2013

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Multimodal DBN for Predicting High-Quality Answers in cQA portals
Haifeng Hu | Bingquan Liu | Baoxun Wang | Ming Liu | Xiaolong Wang
Proceedings of the 51st Annual Meeting of the Association for Computational Linguistics (Volume 2: Short Papers)

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PAL: A Chatterbot System for Answering Domain-specific Questions
Yuanchao Liu | Ming Liu | Xiaolong Wang | Limin Wang | Jingjing Li
Proceedings of the 51st Annual Meeting of the Association for Computational Linguistics: System Demonstrations

2012

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Whitepaper of NEWS 2012 Shared Task on Machine Transliteration
Min Zhang | Haizhou Li | A Kumaran | Ming Liu
Proceedings of the 4th Named Entity Workshop (NEWS) 2012

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Report of NEWS 2012 Machine Transliteration Shared Task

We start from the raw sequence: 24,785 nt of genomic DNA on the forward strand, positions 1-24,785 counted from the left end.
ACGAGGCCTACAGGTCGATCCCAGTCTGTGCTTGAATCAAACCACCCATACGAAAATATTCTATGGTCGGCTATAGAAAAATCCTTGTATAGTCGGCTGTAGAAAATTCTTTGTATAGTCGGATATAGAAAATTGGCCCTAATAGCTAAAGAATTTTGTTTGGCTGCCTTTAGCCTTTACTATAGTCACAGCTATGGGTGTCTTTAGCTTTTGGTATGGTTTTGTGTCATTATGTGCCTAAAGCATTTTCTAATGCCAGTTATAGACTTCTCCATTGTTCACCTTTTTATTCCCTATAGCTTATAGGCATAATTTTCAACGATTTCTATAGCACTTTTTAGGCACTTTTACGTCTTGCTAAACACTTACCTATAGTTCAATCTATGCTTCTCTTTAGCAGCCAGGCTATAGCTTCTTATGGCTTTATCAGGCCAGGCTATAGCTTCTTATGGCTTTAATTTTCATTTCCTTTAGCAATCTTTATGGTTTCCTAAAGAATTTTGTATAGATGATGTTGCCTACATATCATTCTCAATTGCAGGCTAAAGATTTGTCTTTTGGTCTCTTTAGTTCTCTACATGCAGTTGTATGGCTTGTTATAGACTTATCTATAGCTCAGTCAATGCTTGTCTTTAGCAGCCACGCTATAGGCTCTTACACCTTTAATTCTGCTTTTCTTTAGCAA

Min Zhang | Haizhou Li | A Kumaran | Ming Liu
Proceedings of the 4th Named Entity Workshop (NEWS) 2012

2011

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Report of NEWS 2011 Machine Transliteration Shared Task
Min Zhang | Haizhou Li | A Kumaran | Ming Liu
Proceedings of the 3rd Named Entities Workshop (NEWS 2011)

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Joint Alignment and Artificial Data Generation: An Empirical Study of Pivot-based Machine Transliteration
Min Zhang | Xiangyu Duan | Ming Liu | Yunqing Xia | Haizhou Li
Proceedings of 5th International Joint Conference on Natural Language Processing

2010

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Improving Name Origin Recognition with Context Features and Unlabelled Data
Vladimir Pervouchine | Min Zhang | Ming Liu | Haizhou Li
Coling 2010: Posters